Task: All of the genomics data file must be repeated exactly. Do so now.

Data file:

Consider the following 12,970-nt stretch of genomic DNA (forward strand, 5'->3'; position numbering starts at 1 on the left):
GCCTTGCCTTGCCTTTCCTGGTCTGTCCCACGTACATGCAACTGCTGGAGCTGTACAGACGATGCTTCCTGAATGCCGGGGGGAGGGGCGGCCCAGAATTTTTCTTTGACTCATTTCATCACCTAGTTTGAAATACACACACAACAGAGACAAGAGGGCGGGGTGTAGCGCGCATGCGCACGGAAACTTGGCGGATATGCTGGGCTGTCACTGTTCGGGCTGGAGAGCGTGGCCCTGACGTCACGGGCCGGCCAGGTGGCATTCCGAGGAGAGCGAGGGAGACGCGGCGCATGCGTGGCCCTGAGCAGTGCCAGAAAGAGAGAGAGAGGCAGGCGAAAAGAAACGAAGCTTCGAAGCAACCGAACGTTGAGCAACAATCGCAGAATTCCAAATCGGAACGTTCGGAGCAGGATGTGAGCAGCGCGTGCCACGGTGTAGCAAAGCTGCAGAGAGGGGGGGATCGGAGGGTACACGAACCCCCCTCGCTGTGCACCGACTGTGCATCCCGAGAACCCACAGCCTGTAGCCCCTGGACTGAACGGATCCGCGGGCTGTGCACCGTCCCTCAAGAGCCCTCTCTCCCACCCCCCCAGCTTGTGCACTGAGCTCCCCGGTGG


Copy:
Consider the following 12,970-nt stretch of genomic DNA (forward strand, 5'->3'; position numbering starts at 1 on the left):
GCCTTGCCTTGCCTTTCCTGGTCTGTCCCACGTACATGCAACTGCTGGAGCTGTACAGACGATGCTTCCTGAATGCCGGGGGGAGGGGCGGCCCAGAATTTTTCTTTGACTCATTTCATCACCTAGTTTGAAATACACACACAACAGAGACAAGAGGGCGGGGTGTAGCGCGCATGCGCACGGAAACTTGGCGGATATGCTGGGCTGTCACTGTTCGGGCTGGAGAGCGTGGCCCTGACGTCACGGGCCGGCCAGGTGGCATTCCGAGGAGAGCGAGGGAGACGCGGCGCATGCGTGGCCCTGAGCAGTGCCAGAAAGAGAGAGAGAGGCAGGCGAAAAGAAACGAAGCTTCGAAGCAACCGAACGTTGAGCAACAATCGCAGAATTCCAAATCGGAACGTTCGGAGCAGGATGTGAGCAGCGCGTGCCACGGTGTAGCAAAGCTGCAGAGAGGGGGGGATCGGAGGGTACACGAACCCCCCTCGCTGTGCACCGACTGTGCATCCCGAGAACCCACAGCCTGTAGCCCCTGGACTGAACGGATCCGCGGGCTGTGCACCGTCCCTCAAGAGCCCTCTCTCCCACCCCCCCAGCTTGTGCACTGAGCTCCCCGGTGG